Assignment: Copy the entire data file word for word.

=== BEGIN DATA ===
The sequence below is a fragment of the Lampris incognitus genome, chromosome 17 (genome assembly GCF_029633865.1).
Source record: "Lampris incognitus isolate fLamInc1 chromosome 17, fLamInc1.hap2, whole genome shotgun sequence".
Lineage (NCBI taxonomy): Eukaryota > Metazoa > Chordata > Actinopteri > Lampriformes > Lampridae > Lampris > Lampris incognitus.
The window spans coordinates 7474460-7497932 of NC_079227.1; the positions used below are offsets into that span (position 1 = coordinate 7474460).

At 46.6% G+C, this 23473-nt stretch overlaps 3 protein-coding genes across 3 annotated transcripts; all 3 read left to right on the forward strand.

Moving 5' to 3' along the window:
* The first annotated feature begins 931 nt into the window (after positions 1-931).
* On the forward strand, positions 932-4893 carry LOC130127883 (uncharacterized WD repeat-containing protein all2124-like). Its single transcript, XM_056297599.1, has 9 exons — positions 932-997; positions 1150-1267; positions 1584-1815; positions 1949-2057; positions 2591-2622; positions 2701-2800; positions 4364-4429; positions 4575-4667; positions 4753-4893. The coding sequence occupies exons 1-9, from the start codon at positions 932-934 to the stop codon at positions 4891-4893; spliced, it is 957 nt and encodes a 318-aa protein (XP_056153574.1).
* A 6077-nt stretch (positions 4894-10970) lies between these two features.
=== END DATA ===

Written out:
The sequence below is a fragment of the Lampris incognitus genome, chromosome 17 (genome assembly GCF_029633865.1).
Source record: "Lampris incognitus isolate fLamInc1 chromosome 17, fLamInc1.hap2, whole genome shotgun sequence".
Lineage (NCBI taxonomy): Eukaryota > Metazoa > Chordata > Actinopteri > Lampriformes > Lampridae > Lampris > Lampris incognitus.
The window spans coordinates 7474460-7497932 of NC_079227.1; the positions used below are offsets into that span (position 1 = coordinate 7474460).

At 46.6% G+C, this 23473-nt stretch overlaps 3 protein-coding genes across 3 annotated transcripts; all 3 read left to right on the forward strand.

Moving 5' to 3' along the window:
* The first annotated feature begins 931 nt into the window (after positions 1-931).
* On the forward strand, positions 932-4893 carry LOC130127883 (uncharacterized WD repeat-containing protein all2124-like). Its single transcript, XM_056297599.1, has 9 exons — positions 932-997; positions 1150-1267; positions 1584-1815; positions 1949-2057; positions 2591-2622; positions 2701-2800; positions 4364-4429; positions 4575-4667; positions 4753-4893. The coding sequence occupies exons 1-9, from the start codon at positions 932-934 to the stop codon at positions 4891-4893; spliced, it is 957 nt and encodes a 318-aa protein (XP_056153574.1).
* A 6077-nt stretch (positions 4894-10970) lies between these two features.